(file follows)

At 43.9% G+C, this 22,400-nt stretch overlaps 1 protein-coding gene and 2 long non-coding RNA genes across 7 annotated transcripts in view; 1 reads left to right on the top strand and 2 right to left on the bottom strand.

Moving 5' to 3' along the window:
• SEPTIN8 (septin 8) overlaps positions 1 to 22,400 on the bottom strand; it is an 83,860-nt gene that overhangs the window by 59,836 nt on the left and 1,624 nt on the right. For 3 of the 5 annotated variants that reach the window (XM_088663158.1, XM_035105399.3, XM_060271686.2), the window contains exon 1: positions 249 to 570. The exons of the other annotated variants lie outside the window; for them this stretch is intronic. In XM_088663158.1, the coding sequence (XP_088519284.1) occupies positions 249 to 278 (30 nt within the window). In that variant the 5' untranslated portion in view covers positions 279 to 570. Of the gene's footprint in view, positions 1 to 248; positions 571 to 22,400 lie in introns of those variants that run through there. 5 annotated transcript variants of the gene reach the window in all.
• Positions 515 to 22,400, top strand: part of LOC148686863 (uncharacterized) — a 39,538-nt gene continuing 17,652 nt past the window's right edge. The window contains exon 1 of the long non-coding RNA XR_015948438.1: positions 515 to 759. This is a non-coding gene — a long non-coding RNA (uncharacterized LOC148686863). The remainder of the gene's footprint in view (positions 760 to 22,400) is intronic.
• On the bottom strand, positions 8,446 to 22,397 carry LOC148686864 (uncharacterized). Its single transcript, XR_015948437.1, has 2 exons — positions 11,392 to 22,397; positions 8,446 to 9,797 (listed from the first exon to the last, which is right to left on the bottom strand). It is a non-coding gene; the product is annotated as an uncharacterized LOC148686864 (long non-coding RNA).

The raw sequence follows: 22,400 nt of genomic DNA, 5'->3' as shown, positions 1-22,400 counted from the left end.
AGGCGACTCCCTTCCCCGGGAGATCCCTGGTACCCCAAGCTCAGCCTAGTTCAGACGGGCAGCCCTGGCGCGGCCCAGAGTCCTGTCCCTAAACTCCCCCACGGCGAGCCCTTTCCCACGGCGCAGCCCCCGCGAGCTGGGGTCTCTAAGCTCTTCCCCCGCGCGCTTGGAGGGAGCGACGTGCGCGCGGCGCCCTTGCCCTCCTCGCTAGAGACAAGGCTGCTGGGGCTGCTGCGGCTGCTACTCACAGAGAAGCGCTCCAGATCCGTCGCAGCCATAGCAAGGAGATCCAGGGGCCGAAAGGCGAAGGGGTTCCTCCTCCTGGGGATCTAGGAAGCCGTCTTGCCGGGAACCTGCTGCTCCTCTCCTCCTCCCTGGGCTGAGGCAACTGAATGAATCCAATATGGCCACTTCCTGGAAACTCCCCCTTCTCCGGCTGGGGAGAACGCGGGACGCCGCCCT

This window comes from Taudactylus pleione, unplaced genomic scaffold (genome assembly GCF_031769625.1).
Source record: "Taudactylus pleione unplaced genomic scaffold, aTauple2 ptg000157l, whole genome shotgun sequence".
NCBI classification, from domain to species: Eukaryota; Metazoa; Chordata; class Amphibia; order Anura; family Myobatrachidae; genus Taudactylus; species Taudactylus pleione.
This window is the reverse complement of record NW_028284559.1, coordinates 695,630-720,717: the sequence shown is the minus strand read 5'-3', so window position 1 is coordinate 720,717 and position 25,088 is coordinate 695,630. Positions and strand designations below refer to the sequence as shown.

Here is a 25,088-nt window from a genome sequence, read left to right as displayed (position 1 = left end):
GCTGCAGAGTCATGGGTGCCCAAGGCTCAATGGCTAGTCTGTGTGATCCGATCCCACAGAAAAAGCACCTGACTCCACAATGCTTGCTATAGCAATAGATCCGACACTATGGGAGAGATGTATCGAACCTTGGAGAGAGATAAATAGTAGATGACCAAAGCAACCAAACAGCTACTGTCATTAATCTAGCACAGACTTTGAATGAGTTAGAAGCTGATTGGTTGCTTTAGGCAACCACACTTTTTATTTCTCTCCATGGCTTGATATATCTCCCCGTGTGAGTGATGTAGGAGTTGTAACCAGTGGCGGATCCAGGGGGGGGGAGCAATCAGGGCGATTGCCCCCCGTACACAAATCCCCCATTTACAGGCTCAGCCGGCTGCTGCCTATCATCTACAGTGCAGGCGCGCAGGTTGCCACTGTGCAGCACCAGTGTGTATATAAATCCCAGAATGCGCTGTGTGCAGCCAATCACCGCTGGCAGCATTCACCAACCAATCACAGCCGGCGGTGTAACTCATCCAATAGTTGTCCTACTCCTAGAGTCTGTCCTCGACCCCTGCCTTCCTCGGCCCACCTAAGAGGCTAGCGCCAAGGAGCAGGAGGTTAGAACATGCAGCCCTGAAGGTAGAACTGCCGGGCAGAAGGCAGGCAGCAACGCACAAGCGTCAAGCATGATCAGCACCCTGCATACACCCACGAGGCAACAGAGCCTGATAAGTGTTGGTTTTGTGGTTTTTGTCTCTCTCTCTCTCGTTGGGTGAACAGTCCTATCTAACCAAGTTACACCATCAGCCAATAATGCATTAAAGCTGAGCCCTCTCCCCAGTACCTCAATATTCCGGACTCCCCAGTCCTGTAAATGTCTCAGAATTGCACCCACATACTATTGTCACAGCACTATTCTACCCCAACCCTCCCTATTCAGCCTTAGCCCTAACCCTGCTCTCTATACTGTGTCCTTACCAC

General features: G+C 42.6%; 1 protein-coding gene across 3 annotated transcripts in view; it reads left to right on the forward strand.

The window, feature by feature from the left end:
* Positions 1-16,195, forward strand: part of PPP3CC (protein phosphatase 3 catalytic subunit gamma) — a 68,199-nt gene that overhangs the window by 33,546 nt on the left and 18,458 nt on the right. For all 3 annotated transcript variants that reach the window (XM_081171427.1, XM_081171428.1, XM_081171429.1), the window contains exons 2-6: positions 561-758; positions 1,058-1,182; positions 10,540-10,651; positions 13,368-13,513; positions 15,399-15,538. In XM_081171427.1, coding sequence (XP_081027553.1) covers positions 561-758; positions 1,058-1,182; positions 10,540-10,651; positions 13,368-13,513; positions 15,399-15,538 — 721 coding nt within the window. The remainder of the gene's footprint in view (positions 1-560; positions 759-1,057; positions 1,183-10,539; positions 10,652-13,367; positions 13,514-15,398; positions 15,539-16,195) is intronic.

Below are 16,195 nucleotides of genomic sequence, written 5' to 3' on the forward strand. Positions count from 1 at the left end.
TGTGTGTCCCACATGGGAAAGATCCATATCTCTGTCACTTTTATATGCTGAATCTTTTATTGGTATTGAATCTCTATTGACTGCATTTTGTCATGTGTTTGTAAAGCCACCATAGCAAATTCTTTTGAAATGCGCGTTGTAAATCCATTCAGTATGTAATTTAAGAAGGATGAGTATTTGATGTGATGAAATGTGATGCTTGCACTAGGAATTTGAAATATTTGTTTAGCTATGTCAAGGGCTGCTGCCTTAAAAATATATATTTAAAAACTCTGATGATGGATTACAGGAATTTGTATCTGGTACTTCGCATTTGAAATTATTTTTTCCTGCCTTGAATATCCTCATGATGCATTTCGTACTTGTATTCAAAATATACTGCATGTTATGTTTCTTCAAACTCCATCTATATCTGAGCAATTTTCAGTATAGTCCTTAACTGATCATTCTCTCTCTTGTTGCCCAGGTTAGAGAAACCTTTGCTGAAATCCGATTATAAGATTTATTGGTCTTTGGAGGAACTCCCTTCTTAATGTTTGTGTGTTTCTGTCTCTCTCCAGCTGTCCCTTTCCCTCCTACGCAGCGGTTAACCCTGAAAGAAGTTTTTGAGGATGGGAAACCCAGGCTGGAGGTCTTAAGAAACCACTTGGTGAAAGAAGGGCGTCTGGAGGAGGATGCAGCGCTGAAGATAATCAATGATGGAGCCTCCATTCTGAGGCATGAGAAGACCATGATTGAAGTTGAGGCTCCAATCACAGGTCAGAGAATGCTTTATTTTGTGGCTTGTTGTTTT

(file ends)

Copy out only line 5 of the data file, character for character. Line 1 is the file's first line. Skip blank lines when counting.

• On the bottom strand, positions 8,446 to 22,397 carry LOC148686864 (uncharacterized). Its single transcript, XR_015948437.1, has 2 exons — positions 11,392 to 22,397; positions 8,446 to 9,797 (listed from the first exon to the last, which is right to left on the bottom strand). It is a non-coding gene; the product is annotated as an uncharacterized LOC148686864 (long non-coding RNA).